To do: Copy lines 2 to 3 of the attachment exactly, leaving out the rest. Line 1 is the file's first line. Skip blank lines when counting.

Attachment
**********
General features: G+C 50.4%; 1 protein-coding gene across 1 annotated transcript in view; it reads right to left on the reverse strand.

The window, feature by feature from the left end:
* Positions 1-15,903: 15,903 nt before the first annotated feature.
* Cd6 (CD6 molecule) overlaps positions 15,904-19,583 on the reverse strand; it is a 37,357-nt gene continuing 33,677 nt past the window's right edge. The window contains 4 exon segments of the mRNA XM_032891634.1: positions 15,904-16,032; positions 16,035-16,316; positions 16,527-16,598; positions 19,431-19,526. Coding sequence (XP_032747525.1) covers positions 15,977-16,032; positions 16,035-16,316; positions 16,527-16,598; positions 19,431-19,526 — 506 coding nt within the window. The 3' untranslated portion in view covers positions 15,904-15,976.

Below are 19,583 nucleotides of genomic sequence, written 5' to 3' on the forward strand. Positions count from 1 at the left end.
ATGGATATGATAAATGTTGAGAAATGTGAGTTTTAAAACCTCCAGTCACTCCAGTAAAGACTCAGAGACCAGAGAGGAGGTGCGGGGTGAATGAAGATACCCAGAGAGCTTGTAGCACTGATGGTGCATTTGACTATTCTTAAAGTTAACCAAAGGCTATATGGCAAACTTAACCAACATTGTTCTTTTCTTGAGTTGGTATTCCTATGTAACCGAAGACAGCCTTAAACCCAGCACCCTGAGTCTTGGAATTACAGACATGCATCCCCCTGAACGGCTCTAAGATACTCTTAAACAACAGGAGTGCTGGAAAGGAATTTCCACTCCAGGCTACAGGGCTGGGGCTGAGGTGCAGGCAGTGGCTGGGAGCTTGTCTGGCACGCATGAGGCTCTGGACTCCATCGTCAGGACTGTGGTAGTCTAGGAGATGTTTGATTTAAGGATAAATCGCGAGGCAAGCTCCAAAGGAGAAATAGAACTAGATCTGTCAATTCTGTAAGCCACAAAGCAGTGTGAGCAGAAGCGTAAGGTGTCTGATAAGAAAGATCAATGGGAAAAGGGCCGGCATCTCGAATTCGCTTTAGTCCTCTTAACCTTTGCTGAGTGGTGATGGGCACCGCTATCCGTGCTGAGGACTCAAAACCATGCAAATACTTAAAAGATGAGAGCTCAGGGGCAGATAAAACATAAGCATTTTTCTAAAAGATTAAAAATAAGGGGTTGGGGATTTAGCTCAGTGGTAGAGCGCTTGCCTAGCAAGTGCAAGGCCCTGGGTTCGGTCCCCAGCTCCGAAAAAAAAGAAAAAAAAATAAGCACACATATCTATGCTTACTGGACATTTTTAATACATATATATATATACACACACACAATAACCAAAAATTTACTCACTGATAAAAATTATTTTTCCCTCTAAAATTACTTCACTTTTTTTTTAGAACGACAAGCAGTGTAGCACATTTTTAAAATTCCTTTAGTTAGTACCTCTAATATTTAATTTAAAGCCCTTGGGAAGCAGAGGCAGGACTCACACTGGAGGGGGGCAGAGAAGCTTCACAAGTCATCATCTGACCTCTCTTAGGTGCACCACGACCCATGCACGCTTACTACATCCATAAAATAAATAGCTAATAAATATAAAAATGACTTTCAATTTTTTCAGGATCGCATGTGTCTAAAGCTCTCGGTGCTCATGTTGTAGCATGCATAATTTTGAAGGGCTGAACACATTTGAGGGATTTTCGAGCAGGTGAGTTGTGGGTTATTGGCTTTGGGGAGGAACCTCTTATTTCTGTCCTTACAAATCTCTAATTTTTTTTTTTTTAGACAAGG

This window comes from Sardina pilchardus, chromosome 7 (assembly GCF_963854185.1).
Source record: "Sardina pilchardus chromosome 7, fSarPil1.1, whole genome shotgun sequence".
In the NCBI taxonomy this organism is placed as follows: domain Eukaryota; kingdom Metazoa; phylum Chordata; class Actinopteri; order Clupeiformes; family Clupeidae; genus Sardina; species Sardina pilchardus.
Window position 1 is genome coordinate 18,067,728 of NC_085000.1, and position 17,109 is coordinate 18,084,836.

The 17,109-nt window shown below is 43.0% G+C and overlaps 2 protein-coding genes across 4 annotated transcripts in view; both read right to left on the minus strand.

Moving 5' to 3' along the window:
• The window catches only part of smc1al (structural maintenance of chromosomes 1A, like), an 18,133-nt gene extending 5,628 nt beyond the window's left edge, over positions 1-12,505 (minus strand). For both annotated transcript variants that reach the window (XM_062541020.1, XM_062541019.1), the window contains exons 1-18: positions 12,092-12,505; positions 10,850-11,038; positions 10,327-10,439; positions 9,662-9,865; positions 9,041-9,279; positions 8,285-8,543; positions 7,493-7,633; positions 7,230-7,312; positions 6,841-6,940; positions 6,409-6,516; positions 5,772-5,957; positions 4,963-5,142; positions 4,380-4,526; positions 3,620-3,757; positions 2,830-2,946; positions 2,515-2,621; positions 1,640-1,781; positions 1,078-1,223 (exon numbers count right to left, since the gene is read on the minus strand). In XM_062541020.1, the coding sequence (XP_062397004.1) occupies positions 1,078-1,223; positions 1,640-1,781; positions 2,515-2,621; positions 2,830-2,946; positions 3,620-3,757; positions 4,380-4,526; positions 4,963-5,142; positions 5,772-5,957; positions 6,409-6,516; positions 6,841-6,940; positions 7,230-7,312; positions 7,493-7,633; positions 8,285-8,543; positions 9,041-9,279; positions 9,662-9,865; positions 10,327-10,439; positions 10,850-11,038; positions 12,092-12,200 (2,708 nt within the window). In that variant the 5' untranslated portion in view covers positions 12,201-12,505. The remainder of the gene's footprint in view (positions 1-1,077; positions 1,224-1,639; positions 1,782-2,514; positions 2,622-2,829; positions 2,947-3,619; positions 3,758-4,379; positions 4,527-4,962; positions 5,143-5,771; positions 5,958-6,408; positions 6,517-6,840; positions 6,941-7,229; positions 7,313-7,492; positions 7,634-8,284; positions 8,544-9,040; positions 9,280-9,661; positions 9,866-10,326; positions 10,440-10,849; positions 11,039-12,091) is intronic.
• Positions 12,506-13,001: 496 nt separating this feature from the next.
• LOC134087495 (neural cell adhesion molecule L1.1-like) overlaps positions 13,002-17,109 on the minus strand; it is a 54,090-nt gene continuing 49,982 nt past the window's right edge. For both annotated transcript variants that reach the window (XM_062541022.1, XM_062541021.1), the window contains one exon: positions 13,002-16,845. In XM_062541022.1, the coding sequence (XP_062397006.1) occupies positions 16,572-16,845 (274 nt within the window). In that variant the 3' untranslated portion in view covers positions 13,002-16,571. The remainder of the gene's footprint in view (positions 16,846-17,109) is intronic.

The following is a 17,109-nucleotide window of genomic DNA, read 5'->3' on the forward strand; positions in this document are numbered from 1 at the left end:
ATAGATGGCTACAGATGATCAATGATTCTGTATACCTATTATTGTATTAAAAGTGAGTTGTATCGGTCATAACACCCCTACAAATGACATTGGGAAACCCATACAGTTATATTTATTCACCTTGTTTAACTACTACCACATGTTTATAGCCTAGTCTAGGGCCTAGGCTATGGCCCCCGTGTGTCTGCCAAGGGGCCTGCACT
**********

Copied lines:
The window, feature by feature from the left end:
* Positions 1-15,903: 15,903 nt before the first annotated feature.